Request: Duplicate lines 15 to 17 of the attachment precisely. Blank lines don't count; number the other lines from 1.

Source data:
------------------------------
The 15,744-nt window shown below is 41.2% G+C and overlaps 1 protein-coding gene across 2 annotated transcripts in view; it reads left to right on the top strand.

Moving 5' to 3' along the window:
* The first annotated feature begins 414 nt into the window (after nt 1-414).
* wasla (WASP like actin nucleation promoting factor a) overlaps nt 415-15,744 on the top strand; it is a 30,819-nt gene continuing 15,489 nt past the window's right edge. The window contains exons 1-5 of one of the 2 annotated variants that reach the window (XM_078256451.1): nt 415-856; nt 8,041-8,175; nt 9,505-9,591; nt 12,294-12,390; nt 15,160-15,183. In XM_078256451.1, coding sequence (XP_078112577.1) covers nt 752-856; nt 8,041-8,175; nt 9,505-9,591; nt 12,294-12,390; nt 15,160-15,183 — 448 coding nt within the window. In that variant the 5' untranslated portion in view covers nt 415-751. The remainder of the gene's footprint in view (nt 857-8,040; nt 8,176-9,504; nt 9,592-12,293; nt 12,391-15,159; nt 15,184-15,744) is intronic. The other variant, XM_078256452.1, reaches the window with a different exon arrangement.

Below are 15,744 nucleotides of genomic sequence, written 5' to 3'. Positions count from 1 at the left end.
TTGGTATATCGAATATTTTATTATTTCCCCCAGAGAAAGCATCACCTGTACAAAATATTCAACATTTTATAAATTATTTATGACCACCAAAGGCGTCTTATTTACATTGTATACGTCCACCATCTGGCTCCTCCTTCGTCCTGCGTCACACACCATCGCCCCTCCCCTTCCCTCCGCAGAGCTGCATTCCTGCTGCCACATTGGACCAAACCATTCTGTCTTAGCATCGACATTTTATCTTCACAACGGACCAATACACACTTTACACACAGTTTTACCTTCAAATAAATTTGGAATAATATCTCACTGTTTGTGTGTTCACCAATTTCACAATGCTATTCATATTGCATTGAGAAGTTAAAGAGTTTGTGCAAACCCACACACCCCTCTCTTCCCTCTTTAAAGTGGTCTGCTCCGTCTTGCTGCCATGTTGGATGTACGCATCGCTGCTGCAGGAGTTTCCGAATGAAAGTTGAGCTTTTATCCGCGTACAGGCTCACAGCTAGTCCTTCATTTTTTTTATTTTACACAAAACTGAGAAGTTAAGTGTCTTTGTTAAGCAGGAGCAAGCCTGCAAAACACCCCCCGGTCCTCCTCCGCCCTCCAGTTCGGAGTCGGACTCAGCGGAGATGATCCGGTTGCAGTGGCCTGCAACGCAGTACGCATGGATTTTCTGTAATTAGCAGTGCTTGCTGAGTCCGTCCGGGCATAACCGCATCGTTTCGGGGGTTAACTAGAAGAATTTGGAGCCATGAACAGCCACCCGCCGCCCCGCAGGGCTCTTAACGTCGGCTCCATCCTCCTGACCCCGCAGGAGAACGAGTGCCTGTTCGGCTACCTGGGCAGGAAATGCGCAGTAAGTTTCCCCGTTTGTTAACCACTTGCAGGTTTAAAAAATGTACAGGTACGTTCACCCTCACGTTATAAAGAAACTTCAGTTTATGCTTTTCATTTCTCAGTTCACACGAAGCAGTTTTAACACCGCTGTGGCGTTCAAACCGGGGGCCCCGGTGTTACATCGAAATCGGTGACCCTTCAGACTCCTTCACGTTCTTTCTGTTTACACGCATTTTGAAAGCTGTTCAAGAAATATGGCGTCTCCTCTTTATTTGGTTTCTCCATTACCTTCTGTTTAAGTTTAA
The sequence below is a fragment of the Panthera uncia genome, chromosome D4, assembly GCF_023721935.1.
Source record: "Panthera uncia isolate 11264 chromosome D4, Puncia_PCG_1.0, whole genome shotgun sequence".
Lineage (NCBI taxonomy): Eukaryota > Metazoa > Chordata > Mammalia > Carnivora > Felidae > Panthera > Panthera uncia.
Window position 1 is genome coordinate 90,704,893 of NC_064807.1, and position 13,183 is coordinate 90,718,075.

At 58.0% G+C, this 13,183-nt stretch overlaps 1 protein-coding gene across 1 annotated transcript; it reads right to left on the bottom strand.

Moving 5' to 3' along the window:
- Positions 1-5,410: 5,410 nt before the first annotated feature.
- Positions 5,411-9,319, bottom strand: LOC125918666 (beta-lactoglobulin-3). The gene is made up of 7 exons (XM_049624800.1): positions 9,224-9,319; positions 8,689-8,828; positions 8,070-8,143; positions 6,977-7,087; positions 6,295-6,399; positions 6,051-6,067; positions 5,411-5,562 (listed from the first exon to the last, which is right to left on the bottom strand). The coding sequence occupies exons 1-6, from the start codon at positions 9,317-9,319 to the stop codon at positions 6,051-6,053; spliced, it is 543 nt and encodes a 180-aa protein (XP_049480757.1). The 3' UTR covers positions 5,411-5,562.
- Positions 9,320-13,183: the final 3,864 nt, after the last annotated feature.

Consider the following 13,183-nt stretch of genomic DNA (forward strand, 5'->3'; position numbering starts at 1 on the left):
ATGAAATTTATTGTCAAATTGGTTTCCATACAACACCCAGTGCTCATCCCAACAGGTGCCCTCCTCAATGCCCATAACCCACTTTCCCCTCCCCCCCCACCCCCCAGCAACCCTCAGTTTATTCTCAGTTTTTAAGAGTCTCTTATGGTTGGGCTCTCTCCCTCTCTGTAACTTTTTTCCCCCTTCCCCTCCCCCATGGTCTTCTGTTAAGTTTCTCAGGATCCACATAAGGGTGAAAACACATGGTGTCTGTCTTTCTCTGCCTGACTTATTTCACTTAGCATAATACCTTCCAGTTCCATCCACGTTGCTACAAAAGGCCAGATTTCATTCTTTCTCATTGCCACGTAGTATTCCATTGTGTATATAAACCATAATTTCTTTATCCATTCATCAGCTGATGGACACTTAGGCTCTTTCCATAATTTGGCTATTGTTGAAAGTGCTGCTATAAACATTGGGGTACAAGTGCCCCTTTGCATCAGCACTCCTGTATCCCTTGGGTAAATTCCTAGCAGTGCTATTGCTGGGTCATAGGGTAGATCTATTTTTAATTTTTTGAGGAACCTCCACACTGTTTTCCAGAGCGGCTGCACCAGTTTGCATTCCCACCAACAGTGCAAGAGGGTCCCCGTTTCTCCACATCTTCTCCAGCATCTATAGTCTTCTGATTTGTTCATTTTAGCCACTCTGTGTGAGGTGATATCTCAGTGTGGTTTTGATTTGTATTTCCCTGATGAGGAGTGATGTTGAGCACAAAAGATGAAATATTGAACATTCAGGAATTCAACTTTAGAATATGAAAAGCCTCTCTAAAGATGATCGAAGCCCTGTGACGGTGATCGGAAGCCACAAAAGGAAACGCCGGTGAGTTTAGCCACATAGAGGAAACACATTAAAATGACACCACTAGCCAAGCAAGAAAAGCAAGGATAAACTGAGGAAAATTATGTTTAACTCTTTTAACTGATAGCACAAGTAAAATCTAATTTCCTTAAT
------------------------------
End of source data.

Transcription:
- Positions 9,320-13,183: the final 3,864 nt, after the last annotated feature.

Consider the following 13,183-nt stretch of genomic DNA (forward strand, 5'->3'; position numbering starts at 1 on the left):
ATGAAATTTATTGTCAAATTGGTTTCCATACAACACCCAGTGCTCATCCCAACAGGTGCCCTCCTCAATGCCCATAACCCACTTTCCCCTCCCCCCCCACCCCCCAGCAACCCTCAGTTTATTCTCAGTTTTTAAGAGTCTCTTATGGTTGGGCTCTCTCCCTCTCTGTAACTTTTTTCCCCCTTCCCCTCCCCCATGGTCTTCTGTTAAGTTTCTCAGGATCCACATAAGGGTGAAAACACATGGTGTCTGTCTTTCTCTGCCTGACTTATTTCACTTAGCATAATACCTTCCAGTTCCATCCACGTTGCTACAAAAGGCCAGATTTCATTCTTTCTCATTGCCACGTAGTATTCCATTGTGTATATAAACCATAATTTCTTTATCCATTCATCAGCTGATGGACACTTAGGCTCTTTCCATAATTTGGCTATTGTTGAAAGTGCTGCTATAAACATTGGGGTACAAGTGCCCCTTTGCATCAGCACTCCTGTATCCCTTGGGTAAATTCCTAGCAGTGCTATTGCTGGGTCATAGGGTAGATCTATTTTTAATTTTTTGAGGAACCTCCACACTGTTTTCCAGAGCGGCTGCACCAGTTTGCATTCCCACCAACAGTGCAAGAGGGTCCCCGTTTCTCCACATCTTCTCCAGCATCTATAGTCTTCTGATTTGTTCATTTTAGCCACTCTGTGTGAGGTGATATCTCAGTGTGGTTTTGATTTGTATTTCCCTGATGAGGAGTGATGTTGAGCACAAAAGATGAAATATTGAACATTCAGGAATTCAACTTTAGAATATGAAAAGCCTCTCTAAAGATGATCGAAGCCCTGTGACGGTGATCGGAAGCCACAAAAGGAAACGCCGGTGAGTTTAGCCACATAGAGGAAACACATTAAAATGACACCACTAGCCAAGCAAGAAAAGCAAGGATAAACTGAGGAAAATTATGTTTAACTCTTTTAACTGATAGCACAAGTAAAATCTAATTTCCTTAAT